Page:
AccuSoft aims to make DICOM easy by selling developer's toolkit to OEMs

May 1, 1998

AccuSoft aims to make DICOM easy by selling developer's toolkit to OEMsCompany's SDK line comes with image-support guarantee The ratification of the DICOM 3.0 standard was intended to avoid a Tower of Babel in radiology by giving

AccuSoft aims to make DICOM easy by selling developer's toolkit to OEMs

Company's SDK line comes with image-support guarantee

The ratification of the DICOM 3.0 standard was intended to avoid a Tower of Babel in radiology by giving imaging devices and software from different manufacturers a common language to speak when transferring images and information. But DICOM's establishment created new problems for medical imaging companies, particularly the labor-intensive job of writing a software code to bring each company's devices and software into conformance with DICOM.

Enter AccuSoft, a Westborough, MA, company that sees a profitable niche in the growing acceptance of the DICOM standard. AccuSoft has developed a toolkit that enables medical imaging companies to add DICOM conformance to their products in a fraction of the time that it would take to write software code from scratch, according to the company.

AccuSoft was founded in 1985, and since then has sold software developer's toolkits to the general imaging market. The firm has targeted several vertical-market imaging segments, including the banking, photo, and Internet industries. The company for the most part restricts its sales to OEMs rather than end users, according to Larry Drinkwater, director of marketing. The firm is privately held and generates between $4 million and $6 million in annual revenues.

Several years ago, AccuSoft began receiving inquiries from physicians and vendors in the medical imaging market who believed that the firm's technology could be applied to radiology to help vendors and users conform to the DICOM standard. Based on this feedback, AccuSoft developed a product targeted at radiology, and began selling a suite of medical imaging-related products about a year ago, according to Scott Warner, president and CEO of AccuSoft.

"Our target is anyone who wants DICOM technology in their software system or hardware device," Warner said. "We provide a flexible building block that gives users easy access to DICOM technology with little work."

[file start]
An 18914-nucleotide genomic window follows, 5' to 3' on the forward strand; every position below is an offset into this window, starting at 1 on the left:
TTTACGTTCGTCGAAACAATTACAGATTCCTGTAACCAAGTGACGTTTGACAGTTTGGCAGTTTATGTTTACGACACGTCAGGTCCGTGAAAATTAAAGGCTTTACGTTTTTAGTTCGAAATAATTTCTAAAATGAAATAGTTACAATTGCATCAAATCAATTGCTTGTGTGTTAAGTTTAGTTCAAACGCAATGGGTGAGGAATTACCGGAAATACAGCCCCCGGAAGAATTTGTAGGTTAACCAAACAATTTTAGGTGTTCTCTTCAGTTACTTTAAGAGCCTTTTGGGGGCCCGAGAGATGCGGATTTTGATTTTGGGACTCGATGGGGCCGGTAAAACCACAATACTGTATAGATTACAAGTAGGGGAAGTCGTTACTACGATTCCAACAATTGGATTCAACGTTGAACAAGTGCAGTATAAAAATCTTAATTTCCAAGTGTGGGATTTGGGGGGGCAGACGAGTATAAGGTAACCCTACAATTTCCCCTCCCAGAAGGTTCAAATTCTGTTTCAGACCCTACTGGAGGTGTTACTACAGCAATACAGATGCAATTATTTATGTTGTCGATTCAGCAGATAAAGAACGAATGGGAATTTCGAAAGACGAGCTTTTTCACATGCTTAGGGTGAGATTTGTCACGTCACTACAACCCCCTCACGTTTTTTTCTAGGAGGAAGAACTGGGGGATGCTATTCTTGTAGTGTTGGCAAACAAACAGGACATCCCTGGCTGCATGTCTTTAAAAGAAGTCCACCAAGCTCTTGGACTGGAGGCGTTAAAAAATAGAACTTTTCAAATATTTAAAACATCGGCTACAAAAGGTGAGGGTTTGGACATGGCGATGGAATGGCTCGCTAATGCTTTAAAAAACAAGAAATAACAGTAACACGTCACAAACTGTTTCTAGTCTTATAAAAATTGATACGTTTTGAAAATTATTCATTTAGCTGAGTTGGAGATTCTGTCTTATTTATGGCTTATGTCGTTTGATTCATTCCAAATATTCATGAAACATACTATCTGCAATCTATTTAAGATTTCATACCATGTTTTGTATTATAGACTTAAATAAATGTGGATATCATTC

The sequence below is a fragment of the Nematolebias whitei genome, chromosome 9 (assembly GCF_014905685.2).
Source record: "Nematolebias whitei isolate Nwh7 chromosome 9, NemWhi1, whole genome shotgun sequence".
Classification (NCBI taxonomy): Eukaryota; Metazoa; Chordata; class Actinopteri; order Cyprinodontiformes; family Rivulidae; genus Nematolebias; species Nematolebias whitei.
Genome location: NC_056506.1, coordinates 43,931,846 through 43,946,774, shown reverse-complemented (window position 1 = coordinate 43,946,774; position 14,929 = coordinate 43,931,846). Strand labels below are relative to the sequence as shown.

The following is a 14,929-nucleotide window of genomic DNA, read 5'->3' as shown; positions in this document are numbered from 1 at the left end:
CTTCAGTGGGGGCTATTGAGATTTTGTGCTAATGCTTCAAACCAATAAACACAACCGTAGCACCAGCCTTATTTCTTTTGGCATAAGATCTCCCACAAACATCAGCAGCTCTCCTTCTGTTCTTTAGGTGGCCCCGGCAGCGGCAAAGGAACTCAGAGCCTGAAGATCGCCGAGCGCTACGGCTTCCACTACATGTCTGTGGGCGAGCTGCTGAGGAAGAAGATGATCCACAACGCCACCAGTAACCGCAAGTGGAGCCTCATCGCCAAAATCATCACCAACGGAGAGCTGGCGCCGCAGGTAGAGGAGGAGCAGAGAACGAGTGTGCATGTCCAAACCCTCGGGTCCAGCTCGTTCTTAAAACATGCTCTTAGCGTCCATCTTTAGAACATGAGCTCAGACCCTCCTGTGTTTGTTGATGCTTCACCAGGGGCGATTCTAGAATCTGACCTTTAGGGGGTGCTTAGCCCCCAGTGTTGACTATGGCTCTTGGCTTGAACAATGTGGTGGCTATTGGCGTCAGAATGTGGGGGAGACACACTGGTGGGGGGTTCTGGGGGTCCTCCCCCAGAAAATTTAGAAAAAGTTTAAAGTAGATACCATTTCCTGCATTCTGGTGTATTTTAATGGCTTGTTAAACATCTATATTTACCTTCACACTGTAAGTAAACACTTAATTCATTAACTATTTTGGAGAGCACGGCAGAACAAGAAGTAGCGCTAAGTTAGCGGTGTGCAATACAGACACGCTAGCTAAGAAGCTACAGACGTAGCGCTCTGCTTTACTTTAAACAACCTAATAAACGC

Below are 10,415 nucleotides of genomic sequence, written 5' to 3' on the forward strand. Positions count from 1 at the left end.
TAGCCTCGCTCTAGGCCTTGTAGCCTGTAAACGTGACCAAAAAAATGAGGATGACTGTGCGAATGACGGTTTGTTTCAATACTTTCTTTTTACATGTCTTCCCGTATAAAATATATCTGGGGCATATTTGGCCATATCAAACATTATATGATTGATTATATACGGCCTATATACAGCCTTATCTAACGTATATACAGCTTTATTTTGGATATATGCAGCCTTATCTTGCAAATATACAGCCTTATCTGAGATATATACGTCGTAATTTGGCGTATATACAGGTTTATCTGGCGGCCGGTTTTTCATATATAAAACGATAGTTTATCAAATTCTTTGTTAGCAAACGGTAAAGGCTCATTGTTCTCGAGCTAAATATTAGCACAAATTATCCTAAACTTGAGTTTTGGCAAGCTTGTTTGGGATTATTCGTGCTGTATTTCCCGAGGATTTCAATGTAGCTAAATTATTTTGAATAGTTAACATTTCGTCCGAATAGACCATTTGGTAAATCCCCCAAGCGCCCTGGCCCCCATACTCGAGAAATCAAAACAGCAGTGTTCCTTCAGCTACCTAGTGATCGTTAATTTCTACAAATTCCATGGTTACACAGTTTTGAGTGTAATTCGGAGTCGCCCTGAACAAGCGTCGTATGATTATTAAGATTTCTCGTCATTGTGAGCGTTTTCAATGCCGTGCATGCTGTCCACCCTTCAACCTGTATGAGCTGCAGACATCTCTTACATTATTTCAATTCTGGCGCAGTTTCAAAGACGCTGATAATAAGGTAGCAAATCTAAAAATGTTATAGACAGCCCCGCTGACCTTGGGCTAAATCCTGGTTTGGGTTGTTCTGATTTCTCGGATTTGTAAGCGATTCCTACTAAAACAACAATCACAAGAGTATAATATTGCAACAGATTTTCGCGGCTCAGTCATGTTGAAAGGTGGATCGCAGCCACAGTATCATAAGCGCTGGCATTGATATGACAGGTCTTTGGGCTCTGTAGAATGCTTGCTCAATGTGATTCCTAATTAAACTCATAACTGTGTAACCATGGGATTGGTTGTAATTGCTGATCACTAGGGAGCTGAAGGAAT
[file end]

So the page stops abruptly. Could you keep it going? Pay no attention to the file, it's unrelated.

AccuSoft's medical imaging suite comes in two parts, DICOM Communications SDK (software developer's kit) and Medical Imaging SDK. DICOM Communications SDK helps developers write software code to enable medical imaging devices and software to accept DICOM data from other devices, while Medical Imaging SDK deals with interpreting DICOM data once they get into the device. AccuSoft has also developed a new offering that supports the Internet: DICOM Netscape Plug-In, which allows users to view DICOM files online.

Both toolkits are written primarily in C, which AccuSoft believes makes its code highly portable between operating system platforms. The company's toolkits are available for Windows, Unix, and Macintosh platforms. AccuSoft also places a high priority on the speed of software written with the SDK toolkits.

"Our goal is always to be the fastest," Warner said. "In imaging, that means that any algorithm that is designed to work on an image is constantly optimized to be as fast as possible."

AccuSoft also offers a unique guarantee: Software written with its toolkits will be able to read any valid DICOM 3.0 image file. If the software cannot read the image, users can send the image to AccuSoft, and the company's engineers will develop a patch to enable the software to support that image, and provide it to the customer free of charge. AccuSoft then incorporates that patch into the next versions of its toolkits, ensuring that the company's software remains current with the state-of-the-art in radiology.

For the most part, AccuSoft executives have been impressed with the integrity and stability of the DICOM standard. In other industries, standards often get undermined by companies that want to pull the standard in their direction. This hasn't happened in medical imaging-at least not so far, according to Warner.

"The (specifications) are clean, in that they haven't gone through a lot of changes," he said. "There are lots of proposed changes, but in other industries, we find that proposed changes get adopted by the industry before the standard's body gets to anoint them. I don't see that happening in this industry."

In the future, AccuSoft will continue to upgrade its toolkit technology, and will also move closer to the end-user market. A new product targeted at end users may be forthcoming, but AccuSoft executives declined to provide details.